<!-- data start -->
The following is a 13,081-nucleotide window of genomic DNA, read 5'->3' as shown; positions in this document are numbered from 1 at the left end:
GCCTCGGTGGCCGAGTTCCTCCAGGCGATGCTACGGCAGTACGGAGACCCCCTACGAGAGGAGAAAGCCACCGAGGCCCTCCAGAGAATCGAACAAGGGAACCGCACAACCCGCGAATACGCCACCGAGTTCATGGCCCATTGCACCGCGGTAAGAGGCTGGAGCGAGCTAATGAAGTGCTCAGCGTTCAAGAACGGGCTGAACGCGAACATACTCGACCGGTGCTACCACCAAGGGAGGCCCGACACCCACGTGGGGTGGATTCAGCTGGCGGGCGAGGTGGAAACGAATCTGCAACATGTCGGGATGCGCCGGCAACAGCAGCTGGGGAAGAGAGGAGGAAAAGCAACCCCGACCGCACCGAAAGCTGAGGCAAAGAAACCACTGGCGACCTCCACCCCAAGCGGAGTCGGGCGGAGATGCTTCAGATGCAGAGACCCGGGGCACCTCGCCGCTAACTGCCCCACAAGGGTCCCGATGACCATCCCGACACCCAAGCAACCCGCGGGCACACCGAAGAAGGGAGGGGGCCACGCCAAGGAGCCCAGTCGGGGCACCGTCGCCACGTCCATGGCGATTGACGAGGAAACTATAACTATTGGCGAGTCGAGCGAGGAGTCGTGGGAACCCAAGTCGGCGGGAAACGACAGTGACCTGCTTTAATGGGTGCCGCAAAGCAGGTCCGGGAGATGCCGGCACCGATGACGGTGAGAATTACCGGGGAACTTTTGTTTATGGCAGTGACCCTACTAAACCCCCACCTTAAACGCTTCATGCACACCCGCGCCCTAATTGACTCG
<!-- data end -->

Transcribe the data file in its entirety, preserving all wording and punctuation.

The following is a 13,081-nucleotide window of genomic DNA, read 5'->3' as shown; positions in this document are numbered from 1 at the left end:
GCCTCGGTGGCCGAGTTCCTCCAGGCGATGCTACGGCAGTACGGAGACCCCCTACGAGAGGAGAAAGCCACCGAGGCCCTCCAGAGAATCGAACAAGGGAACCGCACAACCCGCGAATACGCCACCGAGTTCATGGCCCATTGCACCGCGGTAAGAGGCTGGAGCGAGCTAATGAAGTGCTCAGCGTTCAAGAACGGGCTGAACGCGAACATACTCGACCGGTGCTACCACCAAGGGAGGCCCGACACCCACGTGGGGTGGATTCAGCTGGCGGGCGAGGTGGAAACGAATCTGCAACATGTCGGGATGCGCCGGCAACAGCAGCTGGGGAAGAGAGGAGGAAAAGCAACCCCGACCGCACCGAAAGCTGAGGCAAAGAAACCACTGGCGACCTCCACCCCAAGCGGAGTCGGGCGGAGATGCTTCAGATGCAGAGACCCGGGGCACCTCGCCGCTAACTGCCCCACAAGGGTCCCGATGACCATCCCGACACCCAAGCAACCCGCGGGCACACCGAAGAAGGGAGGGGGCCACGCCAAGGAGCCCAGTCGGGGCACCGTCGCCACGTCCATGGCGATTGACGAGGAAACTATAACTATTGGCGAGTCGAGCGAGGAGTCGTGGGAACCCAAGTCGGCGGGAAACGACAGTGACCTGCTTTAATGGGTGCCGCAAAGCAGGTCCGGGAGATGCCGGCACCGATGACGGTGAGAATTACCGGGGAACTTTTGTTTATGGCAGTGACCCTACTAAACCCCCACCTTAAACGCTTCATGCACACCCGCGCCCTAATTGACTCG